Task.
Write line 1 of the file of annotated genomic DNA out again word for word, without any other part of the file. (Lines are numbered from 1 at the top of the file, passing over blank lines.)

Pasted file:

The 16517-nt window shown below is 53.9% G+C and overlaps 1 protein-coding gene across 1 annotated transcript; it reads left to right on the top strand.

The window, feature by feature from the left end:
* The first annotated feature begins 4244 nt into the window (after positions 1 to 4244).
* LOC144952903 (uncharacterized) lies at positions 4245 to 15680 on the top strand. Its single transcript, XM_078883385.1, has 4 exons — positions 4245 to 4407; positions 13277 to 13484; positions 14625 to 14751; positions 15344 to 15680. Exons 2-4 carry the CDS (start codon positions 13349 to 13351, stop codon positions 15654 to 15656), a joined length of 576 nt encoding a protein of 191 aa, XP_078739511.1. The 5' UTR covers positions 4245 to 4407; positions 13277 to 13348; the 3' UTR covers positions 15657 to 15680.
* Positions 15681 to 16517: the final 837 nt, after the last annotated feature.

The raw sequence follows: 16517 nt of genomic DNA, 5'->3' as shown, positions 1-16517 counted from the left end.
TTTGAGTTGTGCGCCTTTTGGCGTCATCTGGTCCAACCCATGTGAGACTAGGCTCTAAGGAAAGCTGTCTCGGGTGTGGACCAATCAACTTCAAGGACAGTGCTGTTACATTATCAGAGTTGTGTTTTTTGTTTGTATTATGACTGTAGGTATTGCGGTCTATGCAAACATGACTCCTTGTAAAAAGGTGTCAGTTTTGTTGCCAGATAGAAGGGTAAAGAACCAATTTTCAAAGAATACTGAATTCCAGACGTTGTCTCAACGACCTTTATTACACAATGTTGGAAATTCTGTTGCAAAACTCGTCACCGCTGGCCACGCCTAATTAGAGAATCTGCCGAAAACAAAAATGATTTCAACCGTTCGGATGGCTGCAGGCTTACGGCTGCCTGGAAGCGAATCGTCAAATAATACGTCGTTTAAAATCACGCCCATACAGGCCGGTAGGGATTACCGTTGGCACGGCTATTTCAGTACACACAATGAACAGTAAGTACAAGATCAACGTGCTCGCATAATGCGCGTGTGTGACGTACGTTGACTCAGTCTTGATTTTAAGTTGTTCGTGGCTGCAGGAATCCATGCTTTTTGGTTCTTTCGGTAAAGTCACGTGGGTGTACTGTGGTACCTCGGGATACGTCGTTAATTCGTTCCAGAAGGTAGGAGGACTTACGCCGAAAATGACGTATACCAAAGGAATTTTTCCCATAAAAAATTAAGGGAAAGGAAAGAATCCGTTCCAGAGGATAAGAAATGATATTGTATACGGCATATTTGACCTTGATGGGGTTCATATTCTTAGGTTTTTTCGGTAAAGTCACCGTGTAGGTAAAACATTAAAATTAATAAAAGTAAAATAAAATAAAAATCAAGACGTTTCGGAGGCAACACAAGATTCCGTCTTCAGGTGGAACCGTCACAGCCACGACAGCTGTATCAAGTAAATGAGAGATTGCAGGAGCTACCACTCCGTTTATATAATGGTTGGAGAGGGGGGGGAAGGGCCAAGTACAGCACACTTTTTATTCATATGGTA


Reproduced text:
The 16517-nt window shown below is 53.9% G+C and overlaps 1 protein-coding gene across 1 annotated transcript; it reads left to right on the top strand.